Opinion |

Hamas' Pragmatism Creates a New Partner for Israel

The Islamic organization wants to maintain its control over Gaza, which coincides with Israel's strategic goals

A photo of Dr. Zvi Bar'el.
Zvi Bar'el
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Holding a rifle, Ismail Haniyeh is mobbed by the Gaza public.
Holding a rifle, Ismail Haniyeh is mobbed by the Gaza public.Credit: Reuters
A photo of Dr. Zvi Bar'el.
Zvi Bar'el

Israelis’ enthusiasm over Hamas’ apathy toward Islamic Jihad’s private war against Israel was like that of someone who found an uncle who was lost for decades. Hamas suddenly became Israel’s go-to not only in the Gaza Strip but also in Jerusalem and throughout Palestine. Calls for talking directly with Hamas are already seen as necessary, natural and appropriate, and Israel’s numerous relief measures in the Strip are being deemed a “gift” to Hamas. Truly, it’s the fulfillment of the vision of Benjamin Netanyahu, who once said, “If they give, they’ll get; if they don’t give, they won’t get.”

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There’s just one little problem: The groom doesn’t want to talk to the bride. He not only loathes her, but he also doesn’t recognize her and opposes her very existence. Hamas’ raison d’etre, as an Islamic national resistance movement, rests on the fundamental principle that “There shall be no recognition of the legitimacy of the Zionist entity. Whatever has befallen the land of Palestine in terms of occupation, settlement building, Judaization or changes to its features or falsification of facts is illegitimate” (the amended Hamas Charter of 2017).

True, the PLO’s covenant includes similar clauses, yet Israel signed the Oslo Accords with it, and over the years the organization has become a partner that even coordinates security with Israel. The vast difference is that the PLO bore the title “sole representative of the Palestinian people,” winning recognition not only from a majority of Palestinians, but also from Arab states. Hamas is a separatist organization, does not belong to the PLO and is a bitter rival of the PLO’s largest component, Fatah, and the Fatah-led Palestinian Authority. Moreover, while the PLO sat down at the negotiating table, Hamas wouldn’t dream of doing so.

Israel has successfully exploited the violent rivalry between the two organizations. It has put up a show of being willing to conduct negotiations on a diplomatic solution, but always set one fundamental precondition that thwarted them. The Palestinian partner isn’t capable of controlling Hamas, suppressing terrorism or making Hamas abide by the Oslo Accords, and it doesn’t represent the entire Palestinian people. Therefore, there’s no one to talk to, despite Israel’s uncontrollable urge to achieve peace.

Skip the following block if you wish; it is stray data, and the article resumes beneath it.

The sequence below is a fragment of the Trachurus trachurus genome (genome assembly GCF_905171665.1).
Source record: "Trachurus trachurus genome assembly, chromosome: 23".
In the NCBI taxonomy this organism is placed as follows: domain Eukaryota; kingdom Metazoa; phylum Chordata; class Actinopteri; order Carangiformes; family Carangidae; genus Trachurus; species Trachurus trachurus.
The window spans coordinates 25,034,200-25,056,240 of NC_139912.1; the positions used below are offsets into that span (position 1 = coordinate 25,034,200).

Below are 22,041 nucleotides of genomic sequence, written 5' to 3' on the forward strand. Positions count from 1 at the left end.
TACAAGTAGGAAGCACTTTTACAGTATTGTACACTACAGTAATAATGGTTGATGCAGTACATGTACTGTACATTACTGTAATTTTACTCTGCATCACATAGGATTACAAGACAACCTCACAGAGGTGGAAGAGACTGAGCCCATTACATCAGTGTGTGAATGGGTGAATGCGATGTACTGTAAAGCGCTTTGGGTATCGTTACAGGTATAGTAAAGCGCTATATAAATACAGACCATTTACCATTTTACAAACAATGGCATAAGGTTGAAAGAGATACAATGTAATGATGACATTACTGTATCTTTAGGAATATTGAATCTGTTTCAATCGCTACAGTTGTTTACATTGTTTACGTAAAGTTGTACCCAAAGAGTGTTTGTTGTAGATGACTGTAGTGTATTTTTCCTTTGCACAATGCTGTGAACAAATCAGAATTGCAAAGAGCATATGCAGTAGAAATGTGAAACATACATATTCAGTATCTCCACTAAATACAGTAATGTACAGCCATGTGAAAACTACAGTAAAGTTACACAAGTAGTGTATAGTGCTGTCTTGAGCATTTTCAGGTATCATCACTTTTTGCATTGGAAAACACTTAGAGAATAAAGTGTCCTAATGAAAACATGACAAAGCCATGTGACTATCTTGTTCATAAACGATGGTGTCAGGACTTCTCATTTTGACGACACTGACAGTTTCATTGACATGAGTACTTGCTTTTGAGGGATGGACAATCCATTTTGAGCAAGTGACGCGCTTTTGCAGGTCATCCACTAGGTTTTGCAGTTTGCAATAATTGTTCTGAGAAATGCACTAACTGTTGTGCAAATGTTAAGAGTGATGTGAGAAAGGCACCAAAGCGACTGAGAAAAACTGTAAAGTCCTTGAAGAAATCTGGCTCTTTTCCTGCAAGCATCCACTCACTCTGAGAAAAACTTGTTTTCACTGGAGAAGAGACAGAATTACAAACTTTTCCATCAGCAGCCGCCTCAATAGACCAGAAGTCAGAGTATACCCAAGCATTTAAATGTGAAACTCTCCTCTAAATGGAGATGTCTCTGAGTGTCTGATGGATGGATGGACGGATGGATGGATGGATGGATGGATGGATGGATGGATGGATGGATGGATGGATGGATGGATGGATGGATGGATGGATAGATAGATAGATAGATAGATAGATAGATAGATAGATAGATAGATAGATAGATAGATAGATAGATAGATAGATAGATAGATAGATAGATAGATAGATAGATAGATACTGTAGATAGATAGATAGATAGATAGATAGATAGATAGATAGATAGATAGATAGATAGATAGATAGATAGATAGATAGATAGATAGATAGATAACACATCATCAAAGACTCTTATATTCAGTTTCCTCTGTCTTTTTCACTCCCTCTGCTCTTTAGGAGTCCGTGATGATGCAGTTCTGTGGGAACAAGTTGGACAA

Israeli FM Shimon Peres signs the historic Israel-PLO Oslo Accords in a ceremony as Israeli PM Yitzhak Rabin, US President Bill Clinton and PLO Chairman Yasser Arafat look on, September 1993Credit: J. DAVID AKE/AFP

That’s how Israel has managed to this day to maintain the occupation without paying a diplomatic price. The fact that Hamas didn’t participate in the latest round of fighting is also presented as a success for Israel’s policy of separating the West Bank from Gaza, as if this were what forced Hamas to fall in line with Israel’s dictates.

The logical conclusion is that talking directly with Hamas – even if it were possible – would not only feed into this false Israeli claim but entrench it by continuing to give the organization veto power over any move seen as signaling acceptance of Israel. Hamas is not a partner, and it is not a substitute for a partner, but it is a pragmatic organization that is committed to its own survival and its continued rule of Gaza, and that is also Israel’s strategic goal.

The most effective, tried-and-true way to achieve this shared goal is based not on the delusion of direct talks with Hamas, but rather on securing and shaping a web of regional guarantees. The bridgehead has already been established, in the form of Egyptian and Qatari involvement. This network could now be expanded to include Turkey, the United Arab Emirates, Bahrain, Morocco and maybe even the European Union – all of which could mobilize to fund Gaza’s reconstruction and improve the quality of life there.

A Hamas clerk in the Gaza Strip, holding up her salary, paid for by Qatar, in December 2018.Credit: Ibraheem Abu Mustafa/Reuters

This doesn’t just mean small-scale largess like granting work permits or transit visas to students, expanding the permitted fishing zone off Gaza’s coast and letting Qatar transfer funds to pay civil servants’ salaries. It would entail a strategic decision to end the closure on Gaza quickly along with a comprehensive plan for the territory’s reconstruction and economic development, all with the supervision of and guarantees from the “rescue countries.”

This is the way to conduct direct negotiations with Gazans, without waiting for Hamas to recognize Israel and without holding direct talks with Hamas. Granted, Hamas won’t recant its ideological principles. But it might then don a suit and tie, as befits a civilian political organization that has to administrate its autonomy.

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